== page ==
5040  Physical Plan Analysis (3)
   An introduction to urban design and the variety of theories and methods used to assess the quality and functionality of urban environments, with a focus on plan interpretation, urban morphology, and factors that determine urban form.

5220  Land Use Planning (3) Cross listed as GEOG 5220.
   Meets with GEOG 6220. Graduate students should enroll in GEOG 6220 and will be held to higher standards and/or more work. Land-use concepts, activities, problems, and techniques for land-use planning.

5270  Metropolitan Regional Planning (3)
   Theories of metropolitan regional development; their spatial organization; implications for land use, transportation and air quality; public policy context and options. A service-learning course.

5300  Housing and Community Development (3)
   Addresses housing issues from historical, human rights, cultural, economic, and affordability perspectives, and explores how those perspectives interconnect.

5320  City Dollars (3)
   Economic, financial, and fiscal aspects of urbanization.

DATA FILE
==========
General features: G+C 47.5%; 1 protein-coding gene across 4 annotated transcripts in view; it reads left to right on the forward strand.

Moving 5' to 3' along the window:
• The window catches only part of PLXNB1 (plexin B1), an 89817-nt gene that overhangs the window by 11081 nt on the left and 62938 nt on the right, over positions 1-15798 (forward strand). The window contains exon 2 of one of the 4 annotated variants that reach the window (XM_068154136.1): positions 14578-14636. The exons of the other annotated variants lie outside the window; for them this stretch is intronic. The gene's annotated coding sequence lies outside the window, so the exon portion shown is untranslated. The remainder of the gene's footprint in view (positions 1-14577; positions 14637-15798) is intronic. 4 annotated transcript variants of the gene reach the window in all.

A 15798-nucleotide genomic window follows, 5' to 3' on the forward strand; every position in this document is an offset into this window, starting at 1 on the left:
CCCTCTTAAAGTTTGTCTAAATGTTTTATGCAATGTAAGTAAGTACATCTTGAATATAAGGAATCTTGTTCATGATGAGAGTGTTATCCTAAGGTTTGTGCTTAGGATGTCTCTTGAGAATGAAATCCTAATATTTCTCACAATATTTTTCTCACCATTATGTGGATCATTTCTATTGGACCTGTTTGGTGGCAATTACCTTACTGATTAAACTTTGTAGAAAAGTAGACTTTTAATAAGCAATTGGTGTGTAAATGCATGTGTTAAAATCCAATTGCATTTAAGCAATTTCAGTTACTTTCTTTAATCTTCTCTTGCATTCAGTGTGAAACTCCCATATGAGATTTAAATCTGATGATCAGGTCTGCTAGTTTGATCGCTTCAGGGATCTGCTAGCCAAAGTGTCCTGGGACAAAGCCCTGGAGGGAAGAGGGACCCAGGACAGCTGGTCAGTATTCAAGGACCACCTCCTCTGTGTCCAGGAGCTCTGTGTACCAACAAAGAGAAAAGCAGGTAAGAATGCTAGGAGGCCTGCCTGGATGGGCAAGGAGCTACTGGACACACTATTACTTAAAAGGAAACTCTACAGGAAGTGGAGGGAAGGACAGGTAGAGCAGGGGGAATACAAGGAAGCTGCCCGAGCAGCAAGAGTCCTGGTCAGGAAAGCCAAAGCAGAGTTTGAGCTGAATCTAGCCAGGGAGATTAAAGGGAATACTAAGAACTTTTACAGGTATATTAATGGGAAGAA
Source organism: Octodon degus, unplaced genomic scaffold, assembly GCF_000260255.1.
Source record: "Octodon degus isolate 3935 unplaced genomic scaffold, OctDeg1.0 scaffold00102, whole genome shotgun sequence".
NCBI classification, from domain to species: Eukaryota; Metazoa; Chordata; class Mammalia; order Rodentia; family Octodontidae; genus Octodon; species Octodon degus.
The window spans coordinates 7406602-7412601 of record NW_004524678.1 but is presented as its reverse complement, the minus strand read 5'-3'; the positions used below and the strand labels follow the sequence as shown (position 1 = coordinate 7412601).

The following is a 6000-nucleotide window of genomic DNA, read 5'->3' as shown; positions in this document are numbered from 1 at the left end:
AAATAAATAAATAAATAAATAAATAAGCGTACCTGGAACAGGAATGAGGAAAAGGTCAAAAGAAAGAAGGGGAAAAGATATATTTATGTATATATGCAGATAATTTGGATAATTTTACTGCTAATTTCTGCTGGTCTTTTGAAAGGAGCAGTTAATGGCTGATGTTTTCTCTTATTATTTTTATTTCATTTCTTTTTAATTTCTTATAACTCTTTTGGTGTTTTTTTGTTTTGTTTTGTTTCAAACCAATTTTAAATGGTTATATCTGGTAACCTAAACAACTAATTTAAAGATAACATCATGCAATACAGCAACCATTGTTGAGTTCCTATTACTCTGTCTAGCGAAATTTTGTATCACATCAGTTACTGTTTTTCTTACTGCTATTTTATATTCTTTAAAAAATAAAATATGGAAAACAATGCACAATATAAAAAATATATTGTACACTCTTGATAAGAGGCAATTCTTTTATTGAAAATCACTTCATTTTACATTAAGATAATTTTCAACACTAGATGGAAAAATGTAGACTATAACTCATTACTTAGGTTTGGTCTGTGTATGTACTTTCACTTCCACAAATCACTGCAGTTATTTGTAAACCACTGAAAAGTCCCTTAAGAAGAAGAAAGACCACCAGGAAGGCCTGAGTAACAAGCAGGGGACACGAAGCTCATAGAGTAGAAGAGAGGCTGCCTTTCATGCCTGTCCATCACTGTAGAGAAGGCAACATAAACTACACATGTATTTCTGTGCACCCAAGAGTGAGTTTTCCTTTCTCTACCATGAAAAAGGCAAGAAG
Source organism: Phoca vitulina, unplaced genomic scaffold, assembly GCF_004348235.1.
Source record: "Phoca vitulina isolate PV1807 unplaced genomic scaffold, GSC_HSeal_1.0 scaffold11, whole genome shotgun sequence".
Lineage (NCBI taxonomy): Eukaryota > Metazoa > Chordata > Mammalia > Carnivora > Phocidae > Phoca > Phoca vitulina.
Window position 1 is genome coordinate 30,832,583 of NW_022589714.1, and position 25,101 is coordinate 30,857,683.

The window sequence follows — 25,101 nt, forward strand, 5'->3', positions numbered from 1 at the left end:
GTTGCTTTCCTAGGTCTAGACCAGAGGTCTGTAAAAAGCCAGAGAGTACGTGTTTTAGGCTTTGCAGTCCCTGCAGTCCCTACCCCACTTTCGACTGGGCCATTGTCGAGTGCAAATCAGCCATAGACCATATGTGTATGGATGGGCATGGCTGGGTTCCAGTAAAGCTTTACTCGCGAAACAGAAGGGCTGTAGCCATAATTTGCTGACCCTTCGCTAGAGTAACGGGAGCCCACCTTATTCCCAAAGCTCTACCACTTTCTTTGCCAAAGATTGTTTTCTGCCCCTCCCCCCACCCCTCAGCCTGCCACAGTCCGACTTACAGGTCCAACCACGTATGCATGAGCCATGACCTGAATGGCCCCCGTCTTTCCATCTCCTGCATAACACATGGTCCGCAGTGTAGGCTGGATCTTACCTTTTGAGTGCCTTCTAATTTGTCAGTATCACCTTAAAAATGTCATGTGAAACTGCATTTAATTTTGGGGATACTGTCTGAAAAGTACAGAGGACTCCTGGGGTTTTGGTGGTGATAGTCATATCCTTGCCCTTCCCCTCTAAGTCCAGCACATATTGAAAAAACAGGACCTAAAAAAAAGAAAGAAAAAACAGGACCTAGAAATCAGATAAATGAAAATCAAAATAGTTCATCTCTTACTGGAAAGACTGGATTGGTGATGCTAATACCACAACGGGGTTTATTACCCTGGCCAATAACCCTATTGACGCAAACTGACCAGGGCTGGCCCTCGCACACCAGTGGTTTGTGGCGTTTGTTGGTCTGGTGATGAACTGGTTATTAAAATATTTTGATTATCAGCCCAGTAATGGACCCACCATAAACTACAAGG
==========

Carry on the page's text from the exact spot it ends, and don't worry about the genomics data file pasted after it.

5330  Urban Growth Management (3)
   Examination of most of the major growth management systems in the United States at local, regional, and state levels, assessing their purposes, politics, mechanics, impacts and outcomes.

5340  Public/Private Interests in Land Development (3)
   Planning perspective on the competition between public and private interests in land use and development.

5350  Public Lands and Environmental Policy (3) Cross listed as GEOG 5350.
   Meets with URBPL 6350. Graduate students should enroll in URBPL 6350 and will be held to higher standards and/or more work. A review of environmental impact assessment, focusing on the policies, requirements, methods, and examples from the National Environmental Policy Act, with a review of state and local approaches to environmental impact assessment.